The most highly prized of the facet rough is the bright red. The red color varies from light to a medium dark shade. When this material is properly cut it can be very striking. Proper orientation is an important item as the red and green colors often occur together in the same stone. Color zoning is very common in the red or green labradorite feldspars. In this material the color usually occurs concentrated in clots, commonly located near the middle of the stone. The color may occupy 20 to nearly 100 percent of the rough. This means that when the color spot is small, the cutter must carefully orient the stone so that the color fills the cullet area of the finished gem. This allows the color to permeate the entire stone when viewed from a face up position. When selecting rough for purchase, it is important to note a tendency in some red stones toward muddiness, sleepiness or a brownish color tone.

Working in the Sunstone Pit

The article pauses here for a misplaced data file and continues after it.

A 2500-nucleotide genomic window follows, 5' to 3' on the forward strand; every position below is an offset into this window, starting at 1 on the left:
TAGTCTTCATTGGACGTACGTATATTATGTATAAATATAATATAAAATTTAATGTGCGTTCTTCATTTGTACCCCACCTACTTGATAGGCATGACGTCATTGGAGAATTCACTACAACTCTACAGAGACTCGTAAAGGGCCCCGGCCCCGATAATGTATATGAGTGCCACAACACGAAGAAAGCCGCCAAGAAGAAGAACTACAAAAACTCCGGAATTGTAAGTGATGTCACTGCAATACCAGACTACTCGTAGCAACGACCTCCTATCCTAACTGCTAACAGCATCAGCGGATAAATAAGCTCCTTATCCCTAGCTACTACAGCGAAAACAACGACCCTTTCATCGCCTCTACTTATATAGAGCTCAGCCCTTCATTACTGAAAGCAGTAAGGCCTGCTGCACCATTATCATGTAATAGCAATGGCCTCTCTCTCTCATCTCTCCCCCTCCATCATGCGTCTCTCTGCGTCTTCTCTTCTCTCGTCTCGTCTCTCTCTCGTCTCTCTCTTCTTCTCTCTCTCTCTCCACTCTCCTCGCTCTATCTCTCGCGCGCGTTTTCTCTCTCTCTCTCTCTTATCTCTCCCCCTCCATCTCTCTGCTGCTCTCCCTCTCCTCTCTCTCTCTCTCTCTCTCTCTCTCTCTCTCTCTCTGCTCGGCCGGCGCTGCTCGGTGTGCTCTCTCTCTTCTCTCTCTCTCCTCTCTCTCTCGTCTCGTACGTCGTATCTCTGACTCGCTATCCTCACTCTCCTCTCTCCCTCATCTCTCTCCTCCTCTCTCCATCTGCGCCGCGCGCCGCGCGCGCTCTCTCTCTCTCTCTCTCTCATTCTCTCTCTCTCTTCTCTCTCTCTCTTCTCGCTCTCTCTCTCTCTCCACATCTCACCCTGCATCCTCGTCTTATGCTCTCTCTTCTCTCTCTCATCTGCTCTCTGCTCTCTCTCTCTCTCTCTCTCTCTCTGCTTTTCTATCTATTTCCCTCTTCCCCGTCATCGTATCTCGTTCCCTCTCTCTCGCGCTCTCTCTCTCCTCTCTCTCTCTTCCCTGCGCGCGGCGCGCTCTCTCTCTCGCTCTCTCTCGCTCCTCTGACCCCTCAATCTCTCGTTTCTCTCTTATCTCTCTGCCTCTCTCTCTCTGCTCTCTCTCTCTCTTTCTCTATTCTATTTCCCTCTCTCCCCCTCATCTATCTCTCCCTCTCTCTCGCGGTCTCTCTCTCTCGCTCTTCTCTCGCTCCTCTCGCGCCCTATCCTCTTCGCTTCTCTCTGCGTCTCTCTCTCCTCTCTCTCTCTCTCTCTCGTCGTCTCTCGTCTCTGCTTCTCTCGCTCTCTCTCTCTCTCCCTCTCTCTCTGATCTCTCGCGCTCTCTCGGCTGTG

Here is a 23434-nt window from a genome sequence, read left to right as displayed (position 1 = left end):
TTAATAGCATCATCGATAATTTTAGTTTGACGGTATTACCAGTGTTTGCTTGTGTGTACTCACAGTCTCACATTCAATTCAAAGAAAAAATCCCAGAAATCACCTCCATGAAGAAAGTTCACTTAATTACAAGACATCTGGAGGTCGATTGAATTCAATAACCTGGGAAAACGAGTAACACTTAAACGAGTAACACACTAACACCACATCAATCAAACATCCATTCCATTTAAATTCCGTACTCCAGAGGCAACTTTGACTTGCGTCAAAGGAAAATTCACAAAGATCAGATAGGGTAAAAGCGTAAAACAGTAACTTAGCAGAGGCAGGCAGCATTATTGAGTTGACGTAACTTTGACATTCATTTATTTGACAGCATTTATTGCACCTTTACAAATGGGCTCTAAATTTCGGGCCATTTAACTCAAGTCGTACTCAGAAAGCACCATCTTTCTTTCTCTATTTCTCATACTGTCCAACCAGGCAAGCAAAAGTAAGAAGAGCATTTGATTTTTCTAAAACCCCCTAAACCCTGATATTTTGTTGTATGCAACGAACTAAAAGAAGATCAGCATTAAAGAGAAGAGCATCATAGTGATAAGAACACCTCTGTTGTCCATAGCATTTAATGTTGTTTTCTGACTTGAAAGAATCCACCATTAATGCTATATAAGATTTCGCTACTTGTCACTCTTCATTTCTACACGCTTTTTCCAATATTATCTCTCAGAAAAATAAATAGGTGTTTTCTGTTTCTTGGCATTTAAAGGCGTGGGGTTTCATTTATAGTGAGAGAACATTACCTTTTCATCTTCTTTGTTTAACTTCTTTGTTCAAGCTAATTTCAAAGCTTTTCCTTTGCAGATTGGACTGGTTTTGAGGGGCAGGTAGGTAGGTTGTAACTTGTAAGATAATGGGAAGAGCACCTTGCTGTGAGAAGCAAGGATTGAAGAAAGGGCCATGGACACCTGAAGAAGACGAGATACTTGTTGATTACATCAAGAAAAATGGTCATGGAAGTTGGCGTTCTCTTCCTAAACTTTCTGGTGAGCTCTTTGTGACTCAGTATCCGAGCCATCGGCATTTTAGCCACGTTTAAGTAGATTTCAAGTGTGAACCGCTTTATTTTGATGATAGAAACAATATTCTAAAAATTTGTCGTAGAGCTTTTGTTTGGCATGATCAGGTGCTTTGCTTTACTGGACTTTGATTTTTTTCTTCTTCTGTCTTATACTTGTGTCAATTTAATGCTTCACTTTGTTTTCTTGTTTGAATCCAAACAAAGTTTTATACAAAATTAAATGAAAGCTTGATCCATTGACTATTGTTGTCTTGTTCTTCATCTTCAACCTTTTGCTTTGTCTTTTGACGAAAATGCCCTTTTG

Pure green stones are less common, but if done well they are attractive in their own right. Another reason that few green stones are seen is that the green is not commonly found without the red color, and the red is usually more desirable. When noting that the red and green coloration often occurs together in the same stone, the reader may be interested in the subject of possible bicolor stones. This is possible with some the rough, but is often very difficult since the color clots exist in irregular shapes and usually tend to wrap partly around each other. Cutting a bicolor without a good separation line along a plane perpendicular to the table, results in color mixing, rather than two individual distinct colors. The mixed red and green is not nearly as attractive. Step cuts such as the standard emerald cut are strongly preferred for any bicolor stones in this material.